FLSA is Amended to Provide Nursing Mothers with Reasonable Breaks in Private Space

Tamera M. Woodard
August 4, 2010 — 2,685 views  
Become a Bronze Member for monthly eNewsletter, articles, and white papers.

A new amendment to Section 7 of the Fair Labor Standards Act ("FLSA") requires employers to provide "reasonable break time for an employee to express breast milk for her nursing child for 1 year after the child's birth." The law went into effect on March 23, 2010, with the passage of the Patient Protection and Affordable Care Act ("PPACA"). The amendment addresses three major areas that will require attention and in some cases, action, by employers: time, privacy and compensation.

Under the amendment, the employer must provide the nursing mother with a nursing break "each time" she has a need to express breast milk. The statute does not define what constitutes a "reasonable" break time, nor does it set a maximum amount of time that a nursing mother may spend on breaks. A recently issued fact sheet issued by the Department of Labor (DOL) explains that the "frequency of breaks needed to express milk as well as the duration of each break will likely vary." See Fact Sheet #73: Break Time for Nursing Mothers under the FLSA ("Fact Sheet #73").

Employers must provide the nursing break in a place "that is shielded from view and free from intrusion from coworkers and the public." Bathrooms, even if private, are not adequate locations under PPACA. Employers need not create a permanent space, but if a temporary space is used it must be available whenever it is needed by the nursing mother. Employers who do not already have a dedicated space for nursing mothers should immediately make arrangements to find a suitable private location.

PPACA does not require the employer to compensate a nursing mother for "any work time" spent on the nursing break, provided that the employer does not have a general practice or policy of compensating employee break time. Employers that already provide compensated breaks may not discriminate against nursing mothers, but must compensate nursing mothers in the same manner as all other employee breaks are compensated. Given that current Department of Labor regulations currently provide that an employer must compensate employees for rest breaks of short durations — 5 to 20 minutes depending on the industry — nursing breaks of similar duration must be covered as well. Although the statute is silent on which employees are covered by the break requirement, Fact Sheet #73 clarifies that only non-exempt employees are entitled to break time.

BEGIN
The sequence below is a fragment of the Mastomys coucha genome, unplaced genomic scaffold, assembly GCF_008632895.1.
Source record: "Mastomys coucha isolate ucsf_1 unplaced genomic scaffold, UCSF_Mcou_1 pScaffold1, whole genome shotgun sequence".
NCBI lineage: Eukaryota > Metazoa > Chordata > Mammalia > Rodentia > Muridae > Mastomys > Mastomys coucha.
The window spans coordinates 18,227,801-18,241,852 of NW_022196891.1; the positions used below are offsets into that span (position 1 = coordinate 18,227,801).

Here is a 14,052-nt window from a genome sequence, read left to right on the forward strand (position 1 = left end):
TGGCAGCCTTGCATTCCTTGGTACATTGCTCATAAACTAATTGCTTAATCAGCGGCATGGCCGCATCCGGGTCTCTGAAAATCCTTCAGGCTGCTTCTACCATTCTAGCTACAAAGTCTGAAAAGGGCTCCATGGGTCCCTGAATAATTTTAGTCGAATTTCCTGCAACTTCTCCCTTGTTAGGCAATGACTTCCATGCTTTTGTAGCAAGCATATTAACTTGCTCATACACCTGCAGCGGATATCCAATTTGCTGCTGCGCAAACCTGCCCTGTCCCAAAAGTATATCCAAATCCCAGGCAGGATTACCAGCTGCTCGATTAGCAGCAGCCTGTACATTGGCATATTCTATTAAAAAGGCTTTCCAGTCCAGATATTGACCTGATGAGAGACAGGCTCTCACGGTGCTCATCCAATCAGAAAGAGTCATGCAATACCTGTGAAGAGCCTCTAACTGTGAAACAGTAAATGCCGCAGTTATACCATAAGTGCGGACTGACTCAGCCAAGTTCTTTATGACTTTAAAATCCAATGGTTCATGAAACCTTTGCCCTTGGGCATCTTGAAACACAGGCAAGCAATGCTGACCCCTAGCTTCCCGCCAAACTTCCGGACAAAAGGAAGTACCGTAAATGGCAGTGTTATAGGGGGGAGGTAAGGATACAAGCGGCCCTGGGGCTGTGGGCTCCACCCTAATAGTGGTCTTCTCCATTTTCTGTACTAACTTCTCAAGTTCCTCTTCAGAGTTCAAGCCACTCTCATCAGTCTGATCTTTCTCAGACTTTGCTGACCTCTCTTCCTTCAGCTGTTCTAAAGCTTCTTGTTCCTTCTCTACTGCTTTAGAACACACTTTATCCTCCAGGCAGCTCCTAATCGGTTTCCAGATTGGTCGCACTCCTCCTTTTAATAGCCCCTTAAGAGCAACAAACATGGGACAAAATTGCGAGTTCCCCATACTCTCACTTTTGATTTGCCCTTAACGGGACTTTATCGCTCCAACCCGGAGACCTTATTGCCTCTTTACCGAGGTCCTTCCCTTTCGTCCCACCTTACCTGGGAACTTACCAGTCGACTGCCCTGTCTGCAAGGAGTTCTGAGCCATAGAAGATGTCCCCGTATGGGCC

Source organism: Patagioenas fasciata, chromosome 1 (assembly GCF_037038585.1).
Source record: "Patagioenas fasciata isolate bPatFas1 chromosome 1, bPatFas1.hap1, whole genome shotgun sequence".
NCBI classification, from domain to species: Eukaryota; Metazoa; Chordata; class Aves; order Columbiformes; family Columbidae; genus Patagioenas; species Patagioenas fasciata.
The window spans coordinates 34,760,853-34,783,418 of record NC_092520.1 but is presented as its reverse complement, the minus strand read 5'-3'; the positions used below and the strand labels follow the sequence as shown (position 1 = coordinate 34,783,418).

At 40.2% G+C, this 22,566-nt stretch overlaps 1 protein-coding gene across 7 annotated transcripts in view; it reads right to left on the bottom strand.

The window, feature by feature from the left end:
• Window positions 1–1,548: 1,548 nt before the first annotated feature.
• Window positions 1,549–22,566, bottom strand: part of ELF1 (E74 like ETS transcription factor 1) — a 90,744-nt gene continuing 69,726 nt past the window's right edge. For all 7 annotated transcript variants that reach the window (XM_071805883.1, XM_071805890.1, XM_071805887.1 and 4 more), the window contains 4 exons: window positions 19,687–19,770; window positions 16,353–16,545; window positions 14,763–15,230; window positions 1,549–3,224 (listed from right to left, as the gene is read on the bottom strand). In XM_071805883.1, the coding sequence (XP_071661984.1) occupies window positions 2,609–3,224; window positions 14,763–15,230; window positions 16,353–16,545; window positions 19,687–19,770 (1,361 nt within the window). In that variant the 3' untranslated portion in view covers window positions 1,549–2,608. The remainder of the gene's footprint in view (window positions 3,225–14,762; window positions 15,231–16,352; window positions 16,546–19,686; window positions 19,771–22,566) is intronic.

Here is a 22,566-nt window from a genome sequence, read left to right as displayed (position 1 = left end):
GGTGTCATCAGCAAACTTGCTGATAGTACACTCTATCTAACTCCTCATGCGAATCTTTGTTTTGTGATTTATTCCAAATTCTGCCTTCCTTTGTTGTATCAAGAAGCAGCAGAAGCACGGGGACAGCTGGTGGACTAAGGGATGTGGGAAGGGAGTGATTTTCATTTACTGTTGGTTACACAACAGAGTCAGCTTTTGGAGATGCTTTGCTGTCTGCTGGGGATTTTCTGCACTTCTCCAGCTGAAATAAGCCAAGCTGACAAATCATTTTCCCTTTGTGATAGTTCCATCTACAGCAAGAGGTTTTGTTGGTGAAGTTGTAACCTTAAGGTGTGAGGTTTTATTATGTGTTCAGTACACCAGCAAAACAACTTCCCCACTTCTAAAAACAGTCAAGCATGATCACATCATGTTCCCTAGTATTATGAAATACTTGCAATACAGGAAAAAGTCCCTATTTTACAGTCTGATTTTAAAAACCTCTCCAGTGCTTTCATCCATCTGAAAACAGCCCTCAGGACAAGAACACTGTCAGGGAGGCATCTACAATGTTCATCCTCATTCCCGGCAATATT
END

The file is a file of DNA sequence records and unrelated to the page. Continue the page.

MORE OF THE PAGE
By its express terms, PPACA does not preempt state laws that provide greater protection to nursing mothers. At least 24 states, Washington, D.C., and Puerto Rico have enacted laws that provide some level of protection to nursing mothers; among these, many provide greater protection than PPACA. For example, some states require that the break time be compensated; extend the break time to exempt employees; provide break time for more than one year after the child's birth; have more specific requirements on appropriate locations; or require that employers provide employees who are returning to work from maternity leave with written notice of their right to take a nursing break. Conversely, many states have laws that require less from employers. For example, some states only require employers to make a "reasonable effort" to find a private location, or provide employers the option of postponing the break for up to 30 minutes due to a business necessity. PPACA appears to completely preempt these laws that provide less protection.

Finally, PPACA includes a safe harbor provision for employers with less than 50 employees, who can demonstrate that complying with the nursing mother break requirement would impose an undue hardship. Whether compliance rises to the level of an undue hardship is determined by evaluating the difficulty or expense of complying, when compared to the employer's size, financial resources, nature, and business structure. All employees, even those who work in different locations, and presumably those who work part-time, are counted for the purpose of determining whether the 50-person threshold is met.

For more information on the new amendment to the FLSA, for assistance with reviewing current policies and procedures to ensure compliance with the amendment, or to determine whether your state has enacted any laws related to nursing mothers, contact a Schiff Hardin Labor and Employment attorney. The DOL Fact Sheet #73: Break Time for Nursing Mothers under the FLSA, can be accessed at www.dol.gov/whd/regs/compliance/whdfs73.htm

Tamera M. Woodard